My brother's coming up to install the new light switches, sockets'n stuff. 

Probably for the best.

Friday, 21 March 2014

The Budget: beer, bingo and Mr Flibble

So the budget, then. While it's been lauded in some quarters for its pension reforms - not sure how helpful this will end up being, with so many people turning away from pensions and looking to property to provide for their retirement - it's actually something that happened afterwards that caught the eye. The Tories ran this ad on the same day, crowing about giving 'hardworking people' what 'they' deserve. This is not only patronizing in the extreme, it doubly betrays the Tories' thinking. That 'they', firstly. Talk about give yourself away.

Clearly the Conservatives do not regard themselves as part of this group of 'they'. In fact it may be that they don't even believe that 'they' will be part of the potential audience for the ad - they're evidently talking to rather more elevated people about what they're doing for the poor, downtrodden masses. About as divisive as it gets, and a clear sign that your typical Conservative is quite happy to regard him/herself as rather detached from the 'common' man. Look at what we're doing for these poor, unwashed ruffians - helping them satisfy their working class obsessions. Next up: cutting VAT on racing pigeon sales, capping the price of whippet leads and 20p off tax on a pack of Woodbines.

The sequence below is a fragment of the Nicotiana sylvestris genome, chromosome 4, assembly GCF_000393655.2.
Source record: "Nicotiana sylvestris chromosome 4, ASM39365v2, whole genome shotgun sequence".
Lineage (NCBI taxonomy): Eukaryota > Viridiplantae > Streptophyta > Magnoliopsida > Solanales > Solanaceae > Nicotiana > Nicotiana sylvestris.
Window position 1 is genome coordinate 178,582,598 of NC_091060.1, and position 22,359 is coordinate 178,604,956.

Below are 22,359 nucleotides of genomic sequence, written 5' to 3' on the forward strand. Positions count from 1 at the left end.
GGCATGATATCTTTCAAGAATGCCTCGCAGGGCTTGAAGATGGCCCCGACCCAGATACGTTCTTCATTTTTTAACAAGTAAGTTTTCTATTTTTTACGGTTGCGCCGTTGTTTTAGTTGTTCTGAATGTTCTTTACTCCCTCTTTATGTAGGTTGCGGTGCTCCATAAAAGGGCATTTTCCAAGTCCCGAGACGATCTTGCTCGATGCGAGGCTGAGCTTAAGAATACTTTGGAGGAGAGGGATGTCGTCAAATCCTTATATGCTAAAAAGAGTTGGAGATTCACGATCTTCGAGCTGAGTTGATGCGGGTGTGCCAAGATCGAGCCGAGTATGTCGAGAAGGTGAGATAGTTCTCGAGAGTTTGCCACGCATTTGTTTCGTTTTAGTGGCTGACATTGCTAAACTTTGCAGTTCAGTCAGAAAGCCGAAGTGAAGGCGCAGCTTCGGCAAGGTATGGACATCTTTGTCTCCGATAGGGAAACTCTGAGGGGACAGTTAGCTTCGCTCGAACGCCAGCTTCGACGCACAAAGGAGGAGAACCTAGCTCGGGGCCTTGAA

Then there's the measures in the first place. A penny off tax on a pint of beer. Cutting tax on bingo. Oh, joy. This is nothing less than distracting the poor simpletons with Mr Flibble the sock puppet with one hand while signing the order to close another hospital with the other. They won't notice - they're too busy getting shitfaced and gambling to care about us cutting the legs out from under their society.

No wonder Milliband, in what was otherwise a fairly weak response speech I thought, called it a budget for the privileged. I don't, personally, vote with my wallet. I'm fortunate - I'm in that large middle bracket of people who earn enough to live on without having to miss out on what in any wealthy country like ours should consider staples. So I'd happily forego a few pennies' tax cut, or even pay a few pennies more, to avoid cuts in public services. I don't care only about where my money goes - I also care about where the country's money goes, and on whom and what it's spent.

The Tories, of course, can't understand that thinking - they will no doubt cut income tax in the last budget before the next General Election. By all means cut tax, and cut it properly, for the lowest paid; the people who will actually notice it. But don't just drop it across the board by a penny or so and assume everyone will vote for you because they're £68 per year better off, or whatever the hell it is. 

And what of the Lib Dems in this? Desperate to take credit for the tax cuts that were included in this budget, they were like an excited kid, jumping up and down on the spot as the parents look at the class project. I made that sheep, Dad! That one! At the back! That one that one that one! Look!

Even if this was their work, it's just another sign of a coalition that's somehow holding it together despite clear idealogical differences. When the General Election date is set, those gloves are going to come off big time, I think. I hope people see the current government for what they are when it comes to it.